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Year : 2014  |  Volume : 2  |  Issue : 3  |  Page : 133


Department of Internal Medicine, College of Medicine, University of Dammam, Dammam, Saudi Arabia

Date of Web Publication11-Oct-2014

Correspondence Address:
Abdulaziz A Al-Quorain
P.O. Box 40001, Al-Khobar 31952
Saudi Arabia
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DOI: 10.4103/1658-631X.142494

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How to cite this article:
Al-Quorain AA. Melatonin. Saudi J Med Med Sci 2014;2:133

How to cite this URL:
Al-Quorain AA. Melatonin. Saudi J Med Med Sci [serial online] 2014 [cited 2021 Aug 6];2:133. Available from: https://www.sjmms.net/text.asp?2014/2/3/133/142494

Melatonin is gaining importance in many fields of medicine because of its potential. Research has shown beneficial effects of melatonin in a wide spectrum of diseases and health parameters. It received a justified attention from many researchers around the world.

Melatonin is a hormone produced by the pineal gland. Its production and release is stimulated during the night and inhibited during the daytime. This hormone is believed to be involved in circadian rhythm. It is found in humans, animals, plants, and microbes. [1],[2],[3]

The melatonin biological effects are regulated by stimulation of its receptors. The Food and Drug Administration has categorized melatonin as a dietary supplement combined with other ingredients such as vitamins and herbal extracts, and it is not regulated as a pharmaceutical drug.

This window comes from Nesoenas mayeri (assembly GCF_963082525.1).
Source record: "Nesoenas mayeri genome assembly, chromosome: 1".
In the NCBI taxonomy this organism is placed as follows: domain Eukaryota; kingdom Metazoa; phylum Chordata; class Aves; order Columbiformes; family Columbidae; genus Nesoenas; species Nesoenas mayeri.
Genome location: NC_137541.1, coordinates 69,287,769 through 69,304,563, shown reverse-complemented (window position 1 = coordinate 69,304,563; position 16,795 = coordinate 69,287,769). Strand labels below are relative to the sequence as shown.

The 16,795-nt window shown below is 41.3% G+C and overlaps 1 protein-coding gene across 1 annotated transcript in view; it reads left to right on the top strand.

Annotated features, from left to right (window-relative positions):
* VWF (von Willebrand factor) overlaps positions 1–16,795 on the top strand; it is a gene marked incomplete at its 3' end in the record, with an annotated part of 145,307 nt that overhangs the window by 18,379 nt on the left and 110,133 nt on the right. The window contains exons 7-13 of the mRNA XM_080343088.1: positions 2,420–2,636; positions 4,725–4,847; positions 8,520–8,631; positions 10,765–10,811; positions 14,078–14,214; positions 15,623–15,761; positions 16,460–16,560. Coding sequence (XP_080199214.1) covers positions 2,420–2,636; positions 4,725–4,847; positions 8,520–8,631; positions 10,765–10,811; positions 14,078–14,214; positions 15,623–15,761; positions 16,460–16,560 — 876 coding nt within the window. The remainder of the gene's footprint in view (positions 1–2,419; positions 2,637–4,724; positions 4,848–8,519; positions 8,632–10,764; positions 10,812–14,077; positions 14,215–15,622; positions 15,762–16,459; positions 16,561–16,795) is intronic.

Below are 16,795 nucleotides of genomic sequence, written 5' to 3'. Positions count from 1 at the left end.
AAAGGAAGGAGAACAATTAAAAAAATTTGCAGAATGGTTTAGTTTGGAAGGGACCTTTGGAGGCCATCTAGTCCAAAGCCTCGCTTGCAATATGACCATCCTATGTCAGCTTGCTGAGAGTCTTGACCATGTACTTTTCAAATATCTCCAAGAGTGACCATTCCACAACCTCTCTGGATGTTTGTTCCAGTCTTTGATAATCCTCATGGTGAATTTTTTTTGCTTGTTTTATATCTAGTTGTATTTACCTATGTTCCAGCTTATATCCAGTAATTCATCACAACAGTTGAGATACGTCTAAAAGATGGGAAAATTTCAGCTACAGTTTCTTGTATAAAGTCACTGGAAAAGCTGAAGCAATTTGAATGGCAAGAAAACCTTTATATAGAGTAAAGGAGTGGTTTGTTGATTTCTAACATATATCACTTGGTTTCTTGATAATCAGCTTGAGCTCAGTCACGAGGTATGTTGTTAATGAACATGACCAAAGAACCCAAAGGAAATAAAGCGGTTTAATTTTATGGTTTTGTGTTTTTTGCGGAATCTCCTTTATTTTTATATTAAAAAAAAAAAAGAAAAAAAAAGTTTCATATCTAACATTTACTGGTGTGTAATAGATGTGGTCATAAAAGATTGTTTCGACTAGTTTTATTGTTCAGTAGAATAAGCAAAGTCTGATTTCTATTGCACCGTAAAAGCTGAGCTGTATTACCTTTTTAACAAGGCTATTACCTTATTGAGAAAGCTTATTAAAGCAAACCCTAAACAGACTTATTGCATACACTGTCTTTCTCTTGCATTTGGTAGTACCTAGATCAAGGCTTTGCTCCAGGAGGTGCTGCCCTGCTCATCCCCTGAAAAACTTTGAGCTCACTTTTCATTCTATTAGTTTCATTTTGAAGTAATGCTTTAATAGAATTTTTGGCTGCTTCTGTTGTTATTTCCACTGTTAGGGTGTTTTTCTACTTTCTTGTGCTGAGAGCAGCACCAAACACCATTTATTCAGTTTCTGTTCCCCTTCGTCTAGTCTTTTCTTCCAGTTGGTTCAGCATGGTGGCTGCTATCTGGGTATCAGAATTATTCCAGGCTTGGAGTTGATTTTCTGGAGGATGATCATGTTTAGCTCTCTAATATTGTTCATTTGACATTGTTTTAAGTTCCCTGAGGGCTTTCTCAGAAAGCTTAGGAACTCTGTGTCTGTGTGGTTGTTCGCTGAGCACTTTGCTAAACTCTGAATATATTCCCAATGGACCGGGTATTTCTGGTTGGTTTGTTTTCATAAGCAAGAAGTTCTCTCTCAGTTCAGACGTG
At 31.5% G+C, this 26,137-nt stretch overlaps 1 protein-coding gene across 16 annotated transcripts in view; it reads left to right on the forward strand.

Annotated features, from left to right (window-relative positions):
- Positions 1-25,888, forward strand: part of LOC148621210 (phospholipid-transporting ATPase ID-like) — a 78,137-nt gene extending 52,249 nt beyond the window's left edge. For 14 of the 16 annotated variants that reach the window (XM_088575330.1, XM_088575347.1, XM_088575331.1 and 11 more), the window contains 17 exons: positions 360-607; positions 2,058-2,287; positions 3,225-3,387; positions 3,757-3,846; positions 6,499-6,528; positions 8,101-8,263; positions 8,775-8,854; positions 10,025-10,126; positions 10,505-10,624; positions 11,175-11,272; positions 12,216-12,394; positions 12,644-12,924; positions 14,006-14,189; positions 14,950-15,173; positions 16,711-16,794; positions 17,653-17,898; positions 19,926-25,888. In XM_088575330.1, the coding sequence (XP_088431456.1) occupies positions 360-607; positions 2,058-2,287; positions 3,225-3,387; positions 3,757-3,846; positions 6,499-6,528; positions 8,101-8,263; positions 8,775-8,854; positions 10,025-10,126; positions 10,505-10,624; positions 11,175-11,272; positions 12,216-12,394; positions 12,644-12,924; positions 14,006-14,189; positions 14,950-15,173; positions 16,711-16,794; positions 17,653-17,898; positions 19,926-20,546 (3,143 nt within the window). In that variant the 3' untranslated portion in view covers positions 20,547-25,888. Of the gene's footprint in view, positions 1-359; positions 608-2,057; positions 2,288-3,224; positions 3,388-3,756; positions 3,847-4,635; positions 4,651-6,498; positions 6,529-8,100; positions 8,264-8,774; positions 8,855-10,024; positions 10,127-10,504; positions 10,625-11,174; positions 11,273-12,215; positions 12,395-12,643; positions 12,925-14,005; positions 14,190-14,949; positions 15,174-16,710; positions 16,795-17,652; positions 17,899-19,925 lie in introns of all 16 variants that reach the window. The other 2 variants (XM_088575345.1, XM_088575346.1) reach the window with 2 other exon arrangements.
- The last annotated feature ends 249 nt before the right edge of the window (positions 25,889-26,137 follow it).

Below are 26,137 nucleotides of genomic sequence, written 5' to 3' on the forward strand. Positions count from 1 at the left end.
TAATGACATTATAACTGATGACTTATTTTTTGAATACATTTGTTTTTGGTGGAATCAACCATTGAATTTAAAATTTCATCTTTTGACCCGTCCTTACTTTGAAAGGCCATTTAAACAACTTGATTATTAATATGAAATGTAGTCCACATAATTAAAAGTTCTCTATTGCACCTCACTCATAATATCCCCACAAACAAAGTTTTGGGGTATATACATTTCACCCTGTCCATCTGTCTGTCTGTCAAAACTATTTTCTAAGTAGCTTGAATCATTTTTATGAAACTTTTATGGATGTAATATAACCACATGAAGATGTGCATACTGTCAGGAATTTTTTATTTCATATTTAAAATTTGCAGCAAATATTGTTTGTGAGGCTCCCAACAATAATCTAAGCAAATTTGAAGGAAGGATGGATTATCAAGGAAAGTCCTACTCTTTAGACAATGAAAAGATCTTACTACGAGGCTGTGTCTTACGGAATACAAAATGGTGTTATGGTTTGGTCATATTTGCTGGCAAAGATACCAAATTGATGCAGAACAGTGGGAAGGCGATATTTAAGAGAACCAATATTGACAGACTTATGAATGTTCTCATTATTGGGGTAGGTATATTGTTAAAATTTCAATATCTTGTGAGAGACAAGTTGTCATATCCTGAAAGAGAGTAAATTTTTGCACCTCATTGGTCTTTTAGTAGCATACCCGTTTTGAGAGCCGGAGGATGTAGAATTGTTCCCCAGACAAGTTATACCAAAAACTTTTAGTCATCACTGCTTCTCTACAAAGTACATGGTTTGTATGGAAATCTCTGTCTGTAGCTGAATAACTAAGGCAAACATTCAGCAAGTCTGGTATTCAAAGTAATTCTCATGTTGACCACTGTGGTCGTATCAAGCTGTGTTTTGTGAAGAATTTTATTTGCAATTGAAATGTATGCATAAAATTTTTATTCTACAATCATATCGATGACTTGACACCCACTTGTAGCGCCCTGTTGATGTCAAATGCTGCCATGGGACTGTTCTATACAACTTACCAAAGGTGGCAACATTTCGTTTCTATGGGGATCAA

This hormone has various medical uses, namely; it might be beneficial in the treatment of gastroesophageal reflux disease, irritable bowel syndrome, malignancy, immune disorders, cardiovascular diseases, depression, seasonal affected disorders, sexual dysfunction, jet-lag and in other conditions. It can also be used as premedication for laparoscopic surgery. [4],[5],[6]

The antioxidant property is an important function of this hormone. It is a direct scavenger of radical oxygen and nitrogen species. Melatonin has few side-effects if taken for a short period up to 3 months; these include somnolence, headache, mild anxiety, and abdominal discomfort. [7]

In this issue, Prof. Hani Mowafi is reviewing this hormone; its physiology, pharmacology and its uses in anesthesia and surgery.

  References Top

Hardeland R. Melatonin, hormone of darkness and more: Occurrence, control mechanisms, actions and bioactive metabolites. Cell Mol Life Sci 2008;65:2001-18.  Back to cited text no. 1
Reiter RJ. Melatonin: The chemical expression of darkness. Mol Cell Endocrinol 1991;79:C153-8.  Back to cited text no. 2
Reiter RJ. The melatonin rhythm: Both a clock and a calendar. Experientia 1993;49:654-64.  Back to cited text no. 3
Kandil TS, Mousa AA, El-Gendy AA, Abbas AM. The potential therapeutic effect of melatonin in Gastro-Esophageal Reflux Disease. BMC Gastroenterol 2010;10:7.  Back to cited text no. 4
"Melatonin (N-acetyl-5-methoxytryptamine): Evidence". Drugs and supplements. MayoClinic.com. 2012-09-01.  Back to cited text no. 5
Ionescu D, Badesco C, Vie A, Acalovschi I. Melatonin as premedication for laparoscopy and cholecystectomy: A double-blind, placebo-controlled study: Southern African Journal of Anaesthesia and Analgesia 2008;57:8-11.  Back to cited text no. 6
Poeggeler B, Saarela S, Reiter RJ, Tan DX, Chen LD, Manchester LC, et al. Melatonin - A highly potent endogenous radical scavenger and electron donor: New aspects of the oxidation chemistry of this indole accessed in vitro. Ann N Y Acad Sci 1994 17;738:419-20.  Back to cited text no. 7


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